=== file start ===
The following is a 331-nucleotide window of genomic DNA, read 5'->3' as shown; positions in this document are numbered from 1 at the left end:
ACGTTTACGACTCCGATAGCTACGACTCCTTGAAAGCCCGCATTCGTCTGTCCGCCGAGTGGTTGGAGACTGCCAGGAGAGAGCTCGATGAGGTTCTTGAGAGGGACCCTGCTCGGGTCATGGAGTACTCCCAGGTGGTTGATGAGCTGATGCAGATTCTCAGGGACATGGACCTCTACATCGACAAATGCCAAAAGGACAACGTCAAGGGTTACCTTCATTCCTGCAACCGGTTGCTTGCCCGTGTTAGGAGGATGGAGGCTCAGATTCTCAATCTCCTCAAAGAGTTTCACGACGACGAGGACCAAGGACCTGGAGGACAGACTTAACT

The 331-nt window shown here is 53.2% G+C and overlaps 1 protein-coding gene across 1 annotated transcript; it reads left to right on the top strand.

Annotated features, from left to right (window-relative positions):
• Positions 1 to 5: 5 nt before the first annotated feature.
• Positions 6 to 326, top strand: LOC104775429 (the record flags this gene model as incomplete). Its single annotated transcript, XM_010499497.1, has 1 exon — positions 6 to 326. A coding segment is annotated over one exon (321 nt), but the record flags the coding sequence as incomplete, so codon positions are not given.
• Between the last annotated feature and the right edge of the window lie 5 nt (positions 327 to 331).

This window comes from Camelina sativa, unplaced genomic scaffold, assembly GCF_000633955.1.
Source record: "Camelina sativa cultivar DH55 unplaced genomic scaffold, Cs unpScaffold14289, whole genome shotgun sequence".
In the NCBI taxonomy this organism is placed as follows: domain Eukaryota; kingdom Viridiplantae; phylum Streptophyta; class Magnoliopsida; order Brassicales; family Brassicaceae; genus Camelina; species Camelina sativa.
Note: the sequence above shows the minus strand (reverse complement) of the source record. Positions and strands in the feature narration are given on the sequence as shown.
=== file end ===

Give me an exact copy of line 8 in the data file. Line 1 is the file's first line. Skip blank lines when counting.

This window comes from Camelina sativa, unplaced genomic scaffold, assembly GCF_000633955.1.